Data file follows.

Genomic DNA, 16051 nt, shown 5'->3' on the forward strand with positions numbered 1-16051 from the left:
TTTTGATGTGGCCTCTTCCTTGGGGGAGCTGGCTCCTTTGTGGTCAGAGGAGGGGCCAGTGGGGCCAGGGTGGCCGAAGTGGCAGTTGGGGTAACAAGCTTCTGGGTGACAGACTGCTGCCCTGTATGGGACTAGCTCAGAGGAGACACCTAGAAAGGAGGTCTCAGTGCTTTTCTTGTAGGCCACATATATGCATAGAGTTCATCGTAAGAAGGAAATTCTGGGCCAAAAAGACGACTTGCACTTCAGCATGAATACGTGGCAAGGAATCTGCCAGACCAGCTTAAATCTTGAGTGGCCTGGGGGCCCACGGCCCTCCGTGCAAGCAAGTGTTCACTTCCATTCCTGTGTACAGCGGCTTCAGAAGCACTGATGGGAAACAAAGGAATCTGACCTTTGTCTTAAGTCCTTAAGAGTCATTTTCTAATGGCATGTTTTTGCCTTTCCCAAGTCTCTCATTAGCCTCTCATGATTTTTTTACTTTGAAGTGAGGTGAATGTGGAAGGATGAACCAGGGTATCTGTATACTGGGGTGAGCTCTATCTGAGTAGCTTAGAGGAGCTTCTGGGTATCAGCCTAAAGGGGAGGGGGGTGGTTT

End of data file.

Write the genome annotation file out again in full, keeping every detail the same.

Genomic DNA, 16051 nt, shown 5'->3' on the forward strand with positions numbered 1-16051 from the left:
TTTTGATGTGGCCTCTTCCTTGGGGGAGCTGGCTCCTTTGTGGTCAGAGGAGGGGCCAGTGGGGCCAGGGTGGCCGAAGTGGCAGTTGGGGTAACAAGCTTCTGGGTGACAGACTGCTGCCCTGTATGGGACTAGCTCAGAGGAGACACCTAGAAAGGAGGTCTCAGTGCTTTTCTTGTAGGCCACATATATGCATAGAGTTCATCGTAAGAAGGAAATTCTGGGCCAAAAAGACGACTTGCACTTCAGCATGAATACGTGGCAAGGAATCTGCCAGACCAGCTTAAATCTTGAGTGGCCTGGGGGCCCACGGCCCTCCGTGCAAGCAAGTGTTCACTTCCATTCCTGTGTACAGCGGCTTCAGAAGCACTGATGGGAAACAAAGGAATCTGACCTTTGTCTTAAGTCCTTAAGAGTCATTTTCTAATGGCATGTTTTTGCCTTTCCCAAGTCTCTCATTAGCCTCTCATGATTTTTTTACTTTGAAGTGAGGTGAATGTGGAAGGATGAACCAGGGTATCTGTATACTGGGGTGAGCTCTATCTGAGTAGCTTAGAGGAGCTTCTGGGTATCAGCCTAAAGGGGAGGGGGGTGGTTT